Open Access

Glycoprotein is enough for sindbis virus-derived DNA vector to express heterogenous genes

  • Wuyang Zhu1,
  • Jiangjiao Li1,
  • Li Tang1,
  • Huanqin Wang1,
  • Jia Li1,
  • Juanjuan Fu1 and
  • Guodong Liang1Email author
Virology Journal20118:344

https://doi.org/10.1186/1743-422X-8-344

Received: 14 May 2011

Accepted: 10 July 2011

Published: 10 July 2011

Abstract

To investigate the necessity and potential application of structural genes for expressing heterogenous genes from Sindbis virus-derived vector, the DNA-based expression vector pVaXJ was constructed by placing the recombinant genome of sindbis-like virus XJ-160 under the control of the human cytomegalovirus (CMV) promoter of the plasmid pVAX1, in which viral structural genes were replaced by a polylinker cassette to allow for insertion of heterologous genes. The defect helper plasmids pVaE or pVaC were developed by cloning the gene of glycoprotein E3E26KE1 or capsid protein of XJ-160 virus into pVAX1, respectively. The report gene cassette pVaXJ-EGFP or pV-Gluc expressing enhanced green fluorescence protein (EGFP) or Gaussia luciferase (G.luc) were constructed by cloning EGFP or G.luc gene into pVaXJ. EGFP or G.luc was expressed in the BHK-21 cells co-transfected with report gene cassettes and pVaE at levels that were comparable to those produced by report gene cassettes, pVaC and pVaE and were much higher than the levels produced by report gene cassette and pVaC, suggesting that glycoprotein is enough for Sindbis virus-derived DNA vector to express heterogenous genes in host cells. The method of gene expression from Sindbis virus-based DNA vector only co-transfected with envelop E gene increase the conveniency and the utility of alphavirus-based vector systems in general.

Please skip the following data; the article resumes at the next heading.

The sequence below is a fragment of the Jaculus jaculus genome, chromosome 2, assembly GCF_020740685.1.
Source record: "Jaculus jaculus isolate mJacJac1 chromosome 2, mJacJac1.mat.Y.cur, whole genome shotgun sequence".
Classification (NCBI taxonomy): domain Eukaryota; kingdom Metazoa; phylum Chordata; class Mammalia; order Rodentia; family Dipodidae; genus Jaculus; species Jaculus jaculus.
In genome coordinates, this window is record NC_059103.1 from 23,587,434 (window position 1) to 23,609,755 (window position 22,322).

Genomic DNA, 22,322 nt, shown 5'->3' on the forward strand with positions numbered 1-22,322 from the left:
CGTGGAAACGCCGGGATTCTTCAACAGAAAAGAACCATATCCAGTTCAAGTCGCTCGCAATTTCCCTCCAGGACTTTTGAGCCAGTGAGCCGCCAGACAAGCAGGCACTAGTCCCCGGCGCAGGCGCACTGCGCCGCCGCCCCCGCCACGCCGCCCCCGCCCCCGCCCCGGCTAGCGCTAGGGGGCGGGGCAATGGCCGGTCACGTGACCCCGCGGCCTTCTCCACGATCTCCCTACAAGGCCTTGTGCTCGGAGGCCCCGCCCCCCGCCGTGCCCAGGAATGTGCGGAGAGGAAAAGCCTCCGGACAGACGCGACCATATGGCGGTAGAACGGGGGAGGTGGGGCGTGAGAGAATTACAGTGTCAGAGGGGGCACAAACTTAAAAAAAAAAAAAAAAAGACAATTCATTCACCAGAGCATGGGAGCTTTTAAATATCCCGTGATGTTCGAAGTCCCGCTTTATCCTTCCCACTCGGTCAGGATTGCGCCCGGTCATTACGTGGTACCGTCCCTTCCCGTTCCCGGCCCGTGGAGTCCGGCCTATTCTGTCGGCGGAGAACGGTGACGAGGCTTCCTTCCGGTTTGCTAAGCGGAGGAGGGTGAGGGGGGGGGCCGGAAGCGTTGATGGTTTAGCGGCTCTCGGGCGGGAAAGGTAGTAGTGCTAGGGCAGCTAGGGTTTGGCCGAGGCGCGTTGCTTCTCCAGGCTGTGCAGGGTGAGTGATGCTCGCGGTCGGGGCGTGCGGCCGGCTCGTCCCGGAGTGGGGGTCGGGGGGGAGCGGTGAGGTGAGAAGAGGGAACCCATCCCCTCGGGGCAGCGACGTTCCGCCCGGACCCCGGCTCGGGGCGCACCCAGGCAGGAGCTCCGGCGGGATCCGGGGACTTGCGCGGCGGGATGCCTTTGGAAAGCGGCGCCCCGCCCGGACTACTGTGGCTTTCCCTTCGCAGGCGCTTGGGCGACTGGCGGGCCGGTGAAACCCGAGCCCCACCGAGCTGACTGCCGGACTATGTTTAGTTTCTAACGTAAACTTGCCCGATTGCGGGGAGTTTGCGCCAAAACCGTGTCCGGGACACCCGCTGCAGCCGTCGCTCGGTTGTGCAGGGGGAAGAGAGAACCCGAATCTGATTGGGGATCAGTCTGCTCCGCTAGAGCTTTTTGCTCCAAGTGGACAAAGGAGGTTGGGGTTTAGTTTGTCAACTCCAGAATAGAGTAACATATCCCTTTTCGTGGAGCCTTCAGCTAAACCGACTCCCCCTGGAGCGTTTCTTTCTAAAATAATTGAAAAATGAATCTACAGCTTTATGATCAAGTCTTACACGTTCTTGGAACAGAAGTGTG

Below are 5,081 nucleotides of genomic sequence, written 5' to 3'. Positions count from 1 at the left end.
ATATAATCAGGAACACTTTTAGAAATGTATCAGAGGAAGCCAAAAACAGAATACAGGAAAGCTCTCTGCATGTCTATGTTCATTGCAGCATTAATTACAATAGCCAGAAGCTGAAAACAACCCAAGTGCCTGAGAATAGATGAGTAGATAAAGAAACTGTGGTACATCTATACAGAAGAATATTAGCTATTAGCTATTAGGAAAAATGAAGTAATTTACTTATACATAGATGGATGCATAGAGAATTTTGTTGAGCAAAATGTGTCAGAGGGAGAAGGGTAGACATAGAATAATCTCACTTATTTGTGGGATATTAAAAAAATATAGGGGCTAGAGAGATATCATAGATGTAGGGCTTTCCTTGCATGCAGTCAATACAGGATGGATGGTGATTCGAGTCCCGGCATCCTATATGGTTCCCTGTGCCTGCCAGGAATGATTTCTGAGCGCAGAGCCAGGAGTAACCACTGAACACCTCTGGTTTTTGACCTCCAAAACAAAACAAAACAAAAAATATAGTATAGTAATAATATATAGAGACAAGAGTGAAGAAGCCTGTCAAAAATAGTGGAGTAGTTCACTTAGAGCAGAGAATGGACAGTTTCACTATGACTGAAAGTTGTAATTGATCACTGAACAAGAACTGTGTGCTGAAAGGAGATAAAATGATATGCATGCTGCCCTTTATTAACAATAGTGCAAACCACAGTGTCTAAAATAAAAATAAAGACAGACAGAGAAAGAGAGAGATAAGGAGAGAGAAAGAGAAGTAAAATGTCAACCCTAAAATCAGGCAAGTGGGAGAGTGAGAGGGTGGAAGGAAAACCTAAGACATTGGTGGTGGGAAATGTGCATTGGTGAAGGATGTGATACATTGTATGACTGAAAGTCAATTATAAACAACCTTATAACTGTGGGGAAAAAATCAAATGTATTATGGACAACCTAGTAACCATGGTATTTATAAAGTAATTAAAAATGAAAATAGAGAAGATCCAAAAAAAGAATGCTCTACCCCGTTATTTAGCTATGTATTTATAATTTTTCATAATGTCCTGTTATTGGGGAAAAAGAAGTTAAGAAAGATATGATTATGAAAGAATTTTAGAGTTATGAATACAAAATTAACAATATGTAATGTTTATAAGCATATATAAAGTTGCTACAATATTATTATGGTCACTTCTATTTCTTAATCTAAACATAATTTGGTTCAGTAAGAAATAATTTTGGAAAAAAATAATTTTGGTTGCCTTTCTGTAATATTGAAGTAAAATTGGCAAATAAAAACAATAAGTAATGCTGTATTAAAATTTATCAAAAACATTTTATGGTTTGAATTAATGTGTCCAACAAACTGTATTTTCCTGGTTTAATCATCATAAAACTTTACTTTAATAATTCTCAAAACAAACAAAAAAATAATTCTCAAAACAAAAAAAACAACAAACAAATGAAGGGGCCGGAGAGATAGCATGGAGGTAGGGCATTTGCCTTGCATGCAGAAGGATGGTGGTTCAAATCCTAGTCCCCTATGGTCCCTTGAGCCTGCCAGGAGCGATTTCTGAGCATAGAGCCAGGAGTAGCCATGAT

Findings